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JAMA 100 Years Ago
July 17, 2002

True for Both Dentist and Physician.

Author Affiliations

JenniferReiling, Assistant Editor


Copyright 2002 American Medical Association. All Rights Reserved. Applicable FARS/DFARS Restrictions Apply to Government Use.2002American Medical Association

JAMA. 2002;288(3):289. doi:10.1001/jama.288.3.289-JJY20014-2-1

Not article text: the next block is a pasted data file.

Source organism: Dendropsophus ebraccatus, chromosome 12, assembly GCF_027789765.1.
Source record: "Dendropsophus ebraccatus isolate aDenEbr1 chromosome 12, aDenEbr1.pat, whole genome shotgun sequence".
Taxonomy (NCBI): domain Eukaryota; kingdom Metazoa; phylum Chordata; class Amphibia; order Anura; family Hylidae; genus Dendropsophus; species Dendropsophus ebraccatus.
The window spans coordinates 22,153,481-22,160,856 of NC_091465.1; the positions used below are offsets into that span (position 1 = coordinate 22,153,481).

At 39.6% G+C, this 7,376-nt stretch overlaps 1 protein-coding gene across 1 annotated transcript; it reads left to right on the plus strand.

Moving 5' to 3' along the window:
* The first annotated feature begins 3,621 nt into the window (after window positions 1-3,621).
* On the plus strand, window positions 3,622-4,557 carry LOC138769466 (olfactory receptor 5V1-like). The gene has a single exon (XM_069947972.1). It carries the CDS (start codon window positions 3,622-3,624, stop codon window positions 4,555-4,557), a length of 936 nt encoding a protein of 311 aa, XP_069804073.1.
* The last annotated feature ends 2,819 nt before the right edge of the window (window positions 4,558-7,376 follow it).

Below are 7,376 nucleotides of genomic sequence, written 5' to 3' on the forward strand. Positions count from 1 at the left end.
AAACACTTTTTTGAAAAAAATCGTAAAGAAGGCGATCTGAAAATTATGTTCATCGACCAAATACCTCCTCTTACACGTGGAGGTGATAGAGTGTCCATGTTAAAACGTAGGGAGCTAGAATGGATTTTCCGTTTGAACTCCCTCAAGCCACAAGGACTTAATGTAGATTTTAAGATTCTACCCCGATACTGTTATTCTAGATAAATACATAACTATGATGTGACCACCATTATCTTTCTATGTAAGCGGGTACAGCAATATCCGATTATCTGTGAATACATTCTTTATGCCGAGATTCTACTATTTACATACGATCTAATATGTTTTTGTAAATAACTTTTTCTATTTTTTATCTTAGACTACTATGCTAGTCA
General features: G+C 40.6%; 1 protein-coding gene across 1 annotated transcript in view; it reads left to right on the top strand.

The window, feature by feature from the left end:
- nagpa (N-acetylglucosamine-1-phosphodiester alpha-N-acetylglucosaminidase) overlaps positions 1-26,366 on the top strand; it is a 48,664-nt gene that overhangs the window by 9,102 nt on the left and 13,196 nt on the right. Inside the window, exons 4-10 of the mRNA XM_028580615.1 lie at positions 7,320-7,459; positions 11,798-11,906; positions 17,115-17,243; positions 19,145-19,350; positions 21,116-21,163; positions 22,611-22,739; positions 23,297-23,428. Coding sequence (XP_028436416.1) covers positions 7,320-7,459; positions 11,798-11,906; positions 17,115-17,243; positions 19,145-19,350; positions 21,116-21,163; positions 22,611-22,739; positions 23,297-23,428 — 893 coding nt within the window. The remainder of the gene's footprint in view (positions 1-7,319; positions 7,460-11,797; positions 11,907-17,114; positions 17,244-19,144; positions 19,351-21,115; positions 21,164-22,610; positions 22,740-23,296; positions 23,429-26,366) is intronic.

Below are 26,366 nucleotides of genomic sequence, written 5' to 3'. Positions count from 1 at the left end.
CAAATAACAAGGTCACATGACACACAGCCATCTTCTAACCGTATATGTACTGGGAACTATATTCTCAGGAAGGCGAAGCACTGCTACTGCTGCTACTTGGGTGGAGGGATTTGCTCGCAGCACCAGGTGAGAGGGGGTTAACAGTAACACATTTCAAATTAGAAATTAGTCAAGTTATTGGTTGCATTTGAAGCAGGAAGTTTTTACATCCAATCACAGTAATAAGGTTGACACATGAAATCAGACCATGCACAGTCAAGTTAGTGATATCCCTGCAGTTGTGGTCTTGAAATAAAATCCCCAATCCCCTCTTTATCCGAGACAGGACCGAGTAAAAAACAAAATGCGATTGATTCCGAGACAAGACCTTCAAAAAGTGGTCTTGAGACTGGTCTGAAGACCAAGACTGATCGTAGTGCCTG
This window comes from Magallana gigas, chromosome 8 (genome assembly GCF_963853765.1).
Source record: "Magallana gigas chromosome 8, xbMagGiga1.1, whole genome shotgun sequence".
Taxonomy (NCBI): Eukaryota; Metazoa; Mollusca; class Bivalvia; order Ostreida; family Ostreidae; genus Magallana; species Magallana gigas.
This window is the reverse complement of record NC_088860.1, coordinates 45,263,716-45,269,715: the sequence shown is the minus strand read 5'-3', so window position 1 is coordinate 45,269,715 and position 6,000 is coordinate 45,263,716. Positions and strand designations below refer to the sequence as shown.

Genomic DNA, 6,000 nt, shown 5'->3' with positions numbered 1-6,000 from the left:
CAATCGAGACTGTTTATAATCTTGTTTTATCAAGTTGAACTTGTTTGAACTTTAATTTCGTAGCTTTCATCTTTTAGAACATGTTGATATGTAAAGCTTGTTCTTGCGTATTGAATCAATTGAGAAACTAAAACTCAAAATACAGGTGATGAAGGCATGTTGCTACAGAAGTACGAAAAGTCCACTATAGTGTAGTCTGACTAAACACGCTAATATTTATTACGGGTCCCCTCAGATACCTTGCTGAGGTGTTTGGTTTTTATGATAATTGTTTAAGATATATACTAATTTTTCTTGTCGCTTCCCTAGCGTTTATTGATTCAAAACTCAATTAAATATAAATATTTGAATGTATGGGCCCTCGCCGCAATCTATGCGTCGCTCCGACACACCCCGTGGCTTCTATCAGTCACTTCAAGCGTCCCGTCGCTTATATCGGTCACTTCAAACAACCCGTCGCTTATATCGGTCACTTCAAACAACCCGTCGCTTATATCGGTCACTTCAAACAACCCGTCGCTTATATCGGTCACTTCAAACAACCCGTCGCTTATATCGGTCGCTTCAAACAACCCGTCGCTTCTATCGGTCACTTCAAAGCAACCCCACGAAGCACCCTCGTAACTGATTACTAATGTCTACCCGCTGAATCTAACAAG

You must aim to have an unsullied character. The dentist has the most intimate relation with his patients; and he owes it to himself and others that his thoughts and example should be elevating. You can not separate your private from your professional character. The habitual Sabbath breaker, the irreverent scoffer, the foul blasphemer, or the sensualist who dishonors God, and does violence to the most sacred feelings of the human heart, does not deserve a place in any honorable profession. . . . The demand of the age is for the best; and he who hopes for success must come to his calling thoroughly prepared. Without this the lawyer is a pettifogger, the craftsman a tinker, the doctor a quack, and, need I add, that the man who writes "dentist" after his name without a thorough knowledge of his calling combines them all—a pettifogger, tinker and quack. Gentlemen, you owe it to yourselves to take the highest ground for the honor of your profession.—From address of W.W. Alport to the graduates of the Ohio College of Dental Surgery, published in The Bur.

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